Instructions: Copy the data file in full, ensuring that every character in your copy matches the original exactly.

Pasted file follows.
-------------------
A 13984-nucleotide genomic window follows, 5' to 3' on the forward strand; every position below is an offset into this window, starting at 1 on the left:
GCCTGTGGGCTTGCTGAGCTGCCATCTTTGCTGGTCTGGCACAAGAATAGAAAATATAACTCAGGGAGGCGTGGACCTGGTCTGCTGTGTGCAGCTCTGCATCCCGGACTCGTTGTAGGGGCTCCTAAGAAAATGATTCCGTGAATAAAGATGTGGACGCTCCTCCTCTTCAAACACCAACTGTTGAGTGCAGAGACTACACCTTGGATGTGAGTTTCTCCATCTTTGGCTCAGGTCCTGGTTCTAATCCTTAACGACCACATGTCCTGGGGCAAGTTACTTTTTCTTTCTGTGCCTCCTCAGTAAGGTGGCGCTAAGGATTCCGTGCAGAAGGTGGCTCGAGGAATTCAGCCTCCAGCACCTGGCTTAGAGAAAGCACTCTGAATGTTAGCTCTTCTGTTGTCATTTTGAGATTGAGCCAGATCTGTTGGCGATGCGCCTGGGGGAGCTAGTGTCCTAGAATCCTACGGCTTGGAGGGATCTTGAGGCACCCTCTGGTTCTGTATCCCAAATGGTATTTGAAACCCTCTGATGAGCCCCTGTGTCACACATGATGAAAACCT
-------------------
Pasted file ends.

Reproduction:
A 13984-nucleotide genomic window follows, 5' to 3' on the forward strand; every position below is an offset into this window, starting at 1 on the left:
GCCTGTGGGCTTGCTGAGCTGCCATCTTTGCTGGTCTGGCACAAGAATAGAAAATATAACTCAGGGAGGCGTGGACCTGGTCTGCTGTGTGCAGCTCTGCATCCCGGACTCGTTGTAGGGGCTCCTAAGAAAATGATTCCGTGAATAAAGATGTGGACGCTCCTCCTCTTCAAACACCAACTGTTGAGTGCAGAGACTACACCTTGGATGTGAGTTTCTCCATCTTTGGCTCAGGTCCTGGTTCTAATCCTTAACGACCACATGTCCTGGGGCAAGTTACTTTTTCTTTCTGTGCCTCCTCAGTAAGGTGGCGCTAAGGATTCCGTGCAGAAGGTGGCTCGAGGAATTCAGCCTCCAGCACCTGGCTTAGAGAAAGCACTCTGAATGTTAGCTCTTCTGTTGTCATTTTGAGATTGAGCCAGATCTGTTGGCGATGCGCCTGGGGGAGCTAGTGTCCTAGAATCCTACGGCTTGGAGGGATCTTGAGGCACCCTCTGGTTCTGTATCCCAAATGGTATTTGAAACCCTCTGATGAGCCCCTGTGTCACACATGATGAAAACCT